× Unchain My Heart

LPYS Planning a Re-launch of Youth Diversion Program

July 2023
LPYS Planning a Re-launch of Youth Diversion Program

June 2023
Students from The Hub learn photography from local artist

May 2023
LifeWays Brings Wilderness Mentorship Program to LPYS

February 2023
9th Annual Unchain My Heart-That's a Wrap!

January 2023
Students of The Hub Featured in Recent Durango Herald Article

December 2022
Tackling Youth Homelessness in Durango

November 2022
Panel Discusses Solutions to Youth Mental Health Crisis

October 2022
Let's Talk About Cyberbullying

September 2022
New Members Bring Youth Voices and New Expertise to the LPYS Board

August 2022
Steps to Help Youth Cope With Back-to-School Anxiety

July 2022
How to Celebrate National Grilling Month

June 2022
Letter from New LPYS Executive Director

May 2022
New LPYS Board President Has Long History with LPYS

March 2022
Former LPYS Executive Director Shares Her Thoughts on the Meaning of Women's History Month

February 2022
Annual Youth Art Exhibition Showcases Talent and Builds Self-Esteem

January 2022
New Video About Restorative Justice at LPYS

LPYS Diversion Program

LPYS is auditing its Diversion Program to provide a more meaningful experience to youth referred to LPYS from the juvenile court system. Staff are working to understand youth clients better by assessing their strengths and basic needs, then creating a more comprehensive plan to help them find success in their lives.

"We want to go beyond just being the alternative program that youth can choose when they face possible juvenile criminal charges and create more meaning for the youth by touching other areas of their lives," said Chris Braun, LPYS Diversion Program Manager.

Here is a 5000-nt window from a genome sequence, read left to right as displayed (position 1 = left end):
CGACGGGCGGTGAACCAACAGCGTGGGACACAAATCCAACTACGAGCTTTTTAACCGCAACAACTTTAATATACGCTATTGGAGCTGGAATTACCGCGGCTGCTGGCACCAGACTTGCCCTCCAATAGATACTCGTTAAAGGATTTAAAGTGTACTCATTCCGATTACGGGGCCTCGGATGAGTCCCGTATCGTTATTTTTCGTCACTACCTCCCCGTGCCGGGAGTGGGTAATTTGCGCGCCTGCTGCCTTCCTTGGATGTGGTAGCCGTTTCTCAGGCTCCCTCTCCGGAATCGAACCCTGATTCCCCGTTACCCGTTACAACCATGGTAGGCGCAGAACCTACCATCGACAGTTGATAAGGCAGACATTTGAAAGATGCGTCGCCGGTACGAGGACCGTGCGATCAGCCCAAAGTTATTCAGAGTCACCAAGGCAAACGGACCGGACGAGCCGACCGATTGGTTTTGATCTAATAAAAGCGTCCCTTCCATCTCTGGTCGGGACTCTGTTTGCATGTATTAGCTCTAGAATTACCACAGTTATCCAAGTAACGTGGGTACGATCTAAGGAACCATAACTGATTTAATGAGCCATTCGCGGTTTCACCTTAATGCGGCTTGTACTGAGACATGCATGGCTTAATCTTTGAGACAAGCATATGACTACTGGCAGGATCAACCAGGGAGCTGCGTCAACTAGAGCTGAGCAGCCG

For the Diversion Program, as it works now, the juvenile court assesses a particular crime and refers youth that fit certain criteria to the LPYS Diversion Program. Youth that choose this option can correct their wrongs and restart their lives with a clean record upon program completion. The LPYS Diversion Program includes working with youth through a restorative practices process that repairs harm to self, family, and when relevant to the school or the community.

Using SMART (specific, measurable, assignable, realistic, and time-related) goals, youth develop and agree to specific projects that would repair harm. For example, youth could journal about their feelings to repair the harm done to themselves. Youth could find ways to create a better connection with their family such as going hiking, camping, or cooking a meal for them once a week to repair harm to their families. For a school or community project, youth could write a letter of apology or create a poster relevant to the crime they committed.

Typically staff works with youth to complete diversion within three to six months and then discharges them from the program. Instead, LPYS would like to implement long-term planning with youth in the diversion program to connect them to other programs or support services within LPYS beyond diversion.

"Our ultimate vision for youth across all our programs is to help them be more successful in their daily lives. This could mean building life skills, learning how to make better decisions, and gaining coping skills to deal with a range of emotions," said Braun.

LPYS is piloting pre- and post-client surveys to better assess clients in diversion as a first step to improving holistic care for them. Additional steps include better messaging to youth and families about other support options and educating partners about the services available.

LPYS Diversion Program